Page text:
New Voices Make Torah ‘Fully Holy’


What began as one cantor's exploration into exactly what the Bible doesn't say about the matriarch Sarah has resulted, some 15 years later, in the publication of The Torah: A Women's Commentary, a feat that has been touted as a seminal moment in the history of biblical scholarship, as well as a considerable step forward in the decades-old push to achieve gender equity in Judaism.

Published jointly by the Women of Reform Judaism and the Union for Reform Judaism Press, this mammoth Torah commentary and translation weighs in at 1,350 pages and draws on the work of roughly 200 writers, including scholars and rabbis who span the religious spectrum from secular to the devout. And, in sharp contrast to the bulk of past commentaries — which largely, if not exclusively, featured the work of men — all of the text material used to explicate the Torah was done by women.

"The Jewish story needs women's voices to be complete, to be whole, to be fully holy," said Rabbi Sue Levi Elwell, regional director of URJ's Pennsylvania Council.

Elwell, who served as a consulting editor and an editorial board member on the project, added that this book "is going to be around for a long time. I think this is a great gift that the Reform movement is giving the Jewish world."

The idea for an all-women's commentary had its genesis in 1992. Cantor Sarah Sager of Anshe Chesed Fairmount Temple in Beachwood, Ohio, was preparing a d'var Torah focusing on the archetypal episode in Genesis, when God commands Abraham to sacrifice his son, Isaac — and he nearly does so.

But Sager, according to an introductory essay, became fixated on Sarah, who isn't mentioned again in the sacred text until her death. The Torah records nothing of Sarah's reaction, and it has been left to interpreters and commentators to fill in the gaps.

"For the very first time, it occurred to me that Sarah was part of this story, that her feelings and her reactions mattered — that if she had been asked to sacrifice her child, the story might have ended right there," wrote Sager.

While she found little in traditional rabbinic literature on the subject, she did discover some contemporary literary exegesis, mostly penned by women.

But Sager found that this material was dispersed in lots of different sources and needed a central address.

So, at the 1993 convention of the National Federation of Temple Sisterhoods — now the Women of Reform Judaism — Sager proposed that the movement produce a women's commentary, a suggestion that was approved by the board of NFTS soon after.

Much of the time since then has gone toward raising the necessary funds — to the tune of $1.5 million — and figuring out what such a volume would look like and whose work it would contain.

The editorial board, which included Sager, eventually selected biblical scholars Tamar Cohn Eskenazi and Rabbi Andrea L. Weiss to serve as the commentary's overall editors.

One of the biggest questions to answer was: Should they use an existing Torah translation or do a fresh English version of the Five Books of Moses?

A Feminist Enterprise?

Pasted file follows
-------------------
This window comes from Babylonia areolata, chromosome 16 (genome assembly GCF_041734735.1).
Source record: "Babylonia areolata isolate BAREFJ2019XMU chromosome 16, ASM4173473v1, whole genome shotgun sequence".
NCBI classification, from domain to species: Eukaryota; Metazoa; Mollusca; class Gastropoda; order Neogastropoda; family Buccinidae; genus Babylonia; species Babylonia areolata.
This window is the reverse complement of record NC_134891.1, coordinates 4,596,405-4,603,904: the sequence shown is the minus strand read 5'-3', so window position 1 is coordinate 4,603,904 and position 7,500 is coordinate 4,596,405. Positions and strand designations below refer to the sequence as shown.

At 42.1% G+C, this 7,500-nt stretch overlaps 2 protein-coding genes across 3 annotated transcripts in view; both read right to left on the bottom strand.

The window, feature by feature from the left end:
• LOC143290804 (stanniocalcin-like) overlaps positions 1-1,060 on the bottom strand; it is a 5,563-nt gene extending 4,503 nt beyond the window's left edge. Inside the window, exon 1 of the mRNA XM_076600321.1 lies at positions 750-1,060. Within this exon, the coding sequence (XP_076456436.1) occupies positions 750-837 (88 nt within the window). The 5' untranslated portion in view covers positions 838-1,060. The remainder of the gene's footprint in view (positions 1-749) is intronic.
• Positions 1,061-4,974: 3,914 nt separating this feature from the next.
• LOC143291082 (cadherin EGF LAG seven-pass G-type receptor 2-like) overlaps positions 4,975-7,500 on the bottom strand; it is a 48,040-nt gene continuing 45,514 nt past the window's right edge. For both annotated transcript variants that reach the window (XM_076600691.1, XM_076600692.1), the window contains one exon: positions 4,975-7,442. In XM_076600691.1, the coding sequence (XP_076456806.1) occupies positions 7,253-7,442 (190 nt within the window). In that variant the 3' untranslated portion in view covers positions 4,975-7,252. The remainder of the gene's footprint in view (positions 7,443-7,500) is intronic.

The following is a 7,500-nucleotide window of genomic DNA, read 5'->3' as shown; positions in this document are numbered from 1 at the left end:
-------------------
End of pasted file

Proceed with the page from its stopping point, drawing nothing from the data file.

Through an agreement with the Jewish Publication Society, A Women's Commentary — with the exception of the entire book of Genesis and some other key terms — essentially shares the same English translation of the Torah that appeared in the 2007 volume, The Contemporary Torah: A Gender-Sensitive Adaptation of the JPS Translation.

Weiss, a Bala Cynwyd resident who earned a doctorate in Bible and Ancient Near East Studies at the University of Pennsylvania, and who currently teaches at New York's Hebrew Union College-Jewish Institute of Religion, explained that, conceptually, though not graphically, the book was modeled after Mikraot Gedolot, a medieval work known for utilizing biblical commentary from different eras.

Weiss asserted that A Women's Commentary employs an unusual structure in that, in addition to the core commentary that appears beneath the biblical texts, it incorporates additional segments that focus on post-biblical and even present-day interpretations.

Work by 10 or so Philadelphia-area women is included.

"Twenty years ago, there weren't enough female scholars to do this," acknowledged Weiss, adding that now there are almost too many people to include.

The editors also appended poetry and other writings to the end of each parshah in a section called "Voices." Elwell led the team that selected these pieces from more than 100 writers — works they hoped would stimulate discussion on a particular issue mentioned in the Torah.

In December, the book made its debut at the Reform movement's biennial.

The first printing of more than 12,000 volumes has already sold out; a second printing of 10,000 is set for March, according to Shelley Lindauer, executive director of WRJ.

Weiss contended that while women are the prime audience, men can get much out of utilizing the work during Torah study.

"Whenever you are trying to [analyze] Torah and figure out what this ancient, sacred text means for us today, you really need as many voices as possible helping you out," said Weiss.

So, is it fair to call the whole project a feminist endeavor?

Replied Elwell: "If we understand feminism as honoring and celebrating women's contributions, if we understand feminism as including and encouraging a wider range of understanding of who women can be, then it is deeply feminist enterprise."



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